Wales is spoilt for good sea cliff climbing. There are currently ten definitive guidebooks covering all the different areas. But Gogarth is still the pre-eminent coastal venue. Pembroke may have some truly amazing climbing, but it lacks that extra element of commitment on offer at Gogarth, whilst over on the Lleyn Peninsula there are plenty of committing offerings but often without the same quality of climbing. Gogarth also has its own micro climate due to its position on the tip of Anglesey and is generally a safe bet when Snowdonia is being slammed by torrential rain!

My first encounters with Gogarth were a revelation after my apprenticeship in the slate quarries. It was a raw experience for me, getting pumped and scared above a swollen sea, all those different factors playing on my mind. This was in stark contrast to the controlled and thoughtful movement that climbing bold slabs and walls in the mountains had taught me. To focus on the climbing alone at Gogarth seemed to be outside of my bandwidth. The exposure, the chatter of seagulls and the pungent smell of guano exacerbated a rising panic in me, when combined with bold climbing, that was almost overwhelming on my first few visits to the crag until I became better acquainted with the Gogarth vibe.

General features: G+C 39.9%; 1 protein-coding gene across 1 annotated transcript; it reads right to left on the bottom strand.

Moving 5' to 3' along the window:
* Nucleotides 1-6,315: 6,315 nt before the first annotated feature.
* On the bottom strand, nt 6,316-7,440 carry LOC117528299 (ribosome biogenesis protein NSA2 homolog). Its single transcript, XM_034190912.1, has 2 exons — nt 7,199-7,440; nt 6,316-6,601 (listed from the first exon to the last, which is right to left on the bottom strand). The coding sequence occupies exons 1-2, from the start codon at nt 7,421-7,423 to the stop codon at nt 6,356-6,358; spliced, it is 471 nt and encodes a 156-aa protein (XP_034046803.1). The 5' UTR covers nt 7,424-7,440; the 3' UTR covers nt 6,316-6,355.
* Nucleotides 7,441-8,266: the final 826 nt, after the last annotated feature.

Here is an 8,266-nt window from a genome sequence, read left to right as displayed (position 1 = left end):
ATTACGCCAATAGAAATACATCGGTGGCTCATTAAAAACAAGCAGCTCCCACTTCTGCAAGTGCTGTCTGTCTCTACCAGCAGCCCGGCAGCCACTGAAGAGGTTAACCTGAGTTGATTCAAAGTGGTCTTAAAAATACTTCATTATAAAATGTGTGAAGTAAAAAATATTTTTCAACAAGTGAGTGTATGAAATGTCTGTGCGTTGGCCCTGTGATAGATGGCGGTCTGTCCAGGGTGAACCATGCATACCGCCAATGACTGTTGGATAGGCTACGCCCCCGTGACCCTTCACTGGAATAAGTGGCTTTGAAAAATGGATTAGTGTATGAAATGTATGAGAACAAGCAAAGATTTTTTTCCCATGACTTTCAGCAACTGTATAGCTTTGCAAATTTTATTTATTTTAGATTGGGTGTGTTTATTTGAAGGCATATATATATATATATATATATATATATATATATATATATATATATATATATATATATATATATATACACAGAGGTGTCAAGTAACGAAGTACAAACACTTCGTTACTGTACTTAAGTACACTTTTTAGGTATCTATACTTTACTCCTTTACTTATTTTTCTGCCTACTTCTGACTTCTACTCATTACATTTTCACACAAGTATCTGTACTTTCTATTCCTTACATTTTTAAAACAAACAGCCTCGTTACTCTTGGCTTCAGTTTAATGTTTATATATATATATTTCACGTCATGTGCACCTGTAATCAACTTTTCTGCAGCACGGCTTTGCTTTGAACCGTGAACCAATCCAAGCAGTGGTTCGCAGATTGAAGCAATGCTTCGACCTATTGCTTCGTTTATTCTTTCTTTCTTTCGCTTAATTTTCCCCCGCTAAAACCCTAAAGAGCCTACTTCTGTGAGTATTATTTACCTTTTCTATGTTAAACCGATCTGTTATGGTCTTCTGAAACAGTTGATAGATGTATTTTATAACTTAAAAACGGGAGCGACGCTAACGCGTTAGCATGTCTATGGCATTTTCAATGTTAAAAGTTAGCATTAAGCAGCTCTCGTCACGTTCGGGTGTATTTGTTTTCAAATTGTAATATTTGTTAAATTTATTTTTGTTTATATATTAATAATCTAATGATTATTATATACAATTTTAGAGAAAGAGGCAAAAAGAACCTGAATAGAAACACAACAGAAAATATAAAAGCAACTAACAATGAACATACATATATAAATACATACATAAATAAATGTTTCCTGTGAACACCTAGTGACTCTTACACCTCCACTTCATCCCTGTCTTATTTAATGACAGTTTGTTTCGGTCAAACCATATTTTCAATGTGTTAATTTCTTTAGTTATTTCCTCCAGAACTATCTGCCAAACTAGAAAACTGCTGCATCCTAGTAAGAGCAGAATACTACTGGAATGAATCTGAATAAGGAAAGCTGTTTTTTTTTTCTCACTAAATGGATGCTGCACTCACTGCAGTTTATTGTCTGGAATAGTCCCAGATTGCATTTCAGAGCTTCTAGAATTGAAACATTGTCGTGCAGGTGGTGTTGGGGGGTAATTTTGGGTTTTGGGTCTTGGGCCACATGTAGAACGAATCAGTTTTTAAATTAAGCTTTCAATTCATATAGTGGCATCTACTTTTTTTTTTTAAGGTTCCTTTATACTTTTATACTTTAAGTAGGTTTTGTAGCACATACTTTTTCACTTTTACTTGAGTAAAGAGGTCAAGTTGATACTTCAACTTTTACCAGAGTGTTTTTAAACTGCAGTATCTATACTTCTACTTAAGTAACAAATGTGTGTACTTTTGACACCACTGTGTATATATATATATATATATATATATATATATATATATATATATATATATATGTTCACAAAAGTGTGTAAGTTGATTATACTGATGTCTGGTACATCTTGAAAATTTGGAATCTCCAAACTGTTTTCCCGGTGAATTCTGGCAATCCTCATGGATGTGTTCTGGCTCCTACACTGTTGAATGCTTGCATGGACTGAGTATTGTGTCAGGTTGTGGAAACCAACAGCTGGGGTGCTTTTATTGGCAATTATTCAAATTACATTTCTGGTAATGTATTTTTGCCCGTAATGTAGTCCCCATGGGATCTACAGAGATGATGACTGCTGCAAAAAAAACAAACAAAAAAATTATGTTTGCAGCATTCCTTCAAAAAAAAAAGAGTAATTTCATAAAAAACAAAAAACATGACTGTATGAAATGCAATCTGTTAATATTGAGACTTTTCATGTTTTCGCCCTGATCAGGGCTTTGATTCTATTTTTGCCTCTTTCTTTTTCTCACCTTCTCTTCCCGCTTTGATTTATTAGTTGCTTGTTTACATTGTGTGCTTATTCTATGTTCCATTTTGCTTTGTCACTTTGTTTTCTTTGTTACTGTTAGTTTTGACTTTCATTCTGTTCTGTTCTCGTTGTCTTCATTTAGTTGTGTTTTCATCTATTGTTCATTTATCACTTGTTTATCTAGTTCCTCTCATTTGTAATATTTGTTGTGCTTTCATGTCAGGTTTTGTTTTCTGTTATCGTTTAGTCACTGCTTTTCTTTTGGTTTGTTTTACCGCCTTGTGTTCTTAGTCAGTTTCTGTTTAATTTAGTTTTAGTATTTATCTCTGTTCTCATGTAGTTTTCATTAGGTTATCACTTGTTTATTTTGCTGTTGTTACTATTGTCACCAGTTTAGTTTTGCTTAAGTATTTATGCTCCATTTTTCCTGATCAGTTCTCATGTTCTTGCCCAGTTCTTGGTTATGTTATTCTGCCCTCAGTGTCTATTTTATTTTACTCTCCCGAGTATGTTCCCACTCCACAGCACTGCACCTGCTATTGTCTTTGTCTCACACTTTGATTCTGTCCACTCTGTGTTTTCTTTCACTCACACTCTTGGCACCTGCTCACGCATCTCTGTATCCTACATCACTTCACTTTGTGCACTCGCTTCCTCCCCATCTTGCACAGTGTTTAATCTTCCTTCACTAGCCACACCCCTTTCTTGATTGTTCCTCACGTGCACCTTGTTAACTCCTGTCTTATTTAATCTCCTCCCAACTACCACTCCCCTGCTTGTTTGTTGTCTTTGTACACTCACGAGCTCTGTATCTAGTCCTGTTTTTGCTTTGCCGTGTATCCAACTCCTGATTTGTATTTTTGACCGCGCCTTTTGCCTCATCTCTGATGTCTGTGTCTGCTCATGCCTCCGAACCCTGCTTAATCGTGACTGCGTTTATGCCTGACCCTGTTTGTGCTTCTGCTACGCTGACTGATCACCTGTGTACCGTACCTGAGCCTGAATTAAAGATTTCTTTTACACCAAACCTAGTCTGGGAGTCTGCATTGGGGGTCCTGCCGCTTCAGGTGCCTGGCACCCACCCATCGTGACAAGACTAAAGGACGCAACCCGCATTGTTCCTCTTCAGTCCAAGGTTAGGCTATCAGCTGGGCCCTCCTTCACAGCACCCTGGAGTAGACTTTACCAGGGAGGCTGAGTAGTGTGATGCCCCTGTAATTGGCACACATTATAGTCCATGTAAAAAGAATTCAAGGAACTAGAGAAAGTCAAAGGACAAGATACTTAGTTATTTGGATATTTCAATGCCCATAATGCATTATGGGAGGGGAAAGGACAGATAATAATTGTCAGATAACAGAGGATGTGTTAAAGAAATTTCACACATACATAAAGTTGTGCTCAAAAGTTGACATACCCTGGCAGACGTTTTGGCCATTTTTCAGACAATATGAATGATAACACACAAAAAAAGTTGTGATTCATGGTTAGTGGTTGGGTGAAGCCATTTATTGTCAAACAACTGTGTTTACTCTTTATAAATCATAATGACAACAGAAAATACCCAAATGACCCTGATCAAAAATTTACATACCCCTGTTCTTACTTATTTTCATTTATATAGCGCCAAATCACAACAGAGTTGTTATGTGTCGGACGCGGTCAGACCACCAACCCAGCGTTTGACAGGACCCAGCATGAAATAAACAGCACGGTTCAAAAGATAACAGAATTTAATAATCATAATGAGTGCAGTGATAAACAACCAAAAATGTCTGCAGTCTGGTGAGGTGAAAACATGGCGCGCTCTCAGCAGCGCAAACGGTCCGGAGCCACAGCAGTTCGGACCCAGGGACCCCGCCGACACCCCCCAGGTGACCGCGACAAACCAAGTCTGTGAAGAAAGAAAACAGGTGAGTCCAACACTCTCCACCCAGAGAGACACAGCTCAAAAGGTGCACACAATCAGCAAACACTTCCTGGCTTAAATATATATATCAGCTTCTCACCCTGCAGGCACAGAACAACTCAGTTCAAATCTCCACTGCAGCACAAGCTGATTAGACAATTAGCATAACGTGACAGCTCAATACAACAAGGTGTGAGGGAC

All these influences induced a general uneasiness, a nagging doubt, that I still feel the need to experience, albeit only occasionally, in my climbing. John Redhead summed this feeling up in a whimsical manner:

“I always believed in doubt. You never know what strengths you have until presented with a situation where you have to somehow find it. For me, there was a release in opening a door in my head and peering in, which inspired my work as an artist. Sports climbing couldn’t give me that release – climbing for climbing’s sake is like being in a zoo – negotiating in the wilderness is where my animal rejoices!”

My earliest adventures at Gogarth were certainly my most memorable. Climbing many of the classics such as ‘The Strand’, ‘Emulator’ and ‘The Cad’ for the first time are memories that I will never forget. On each of these climbs I would reach the top both mentally and physically exhausted but also buzzing with the warm glow of success buoying me up for the following few days.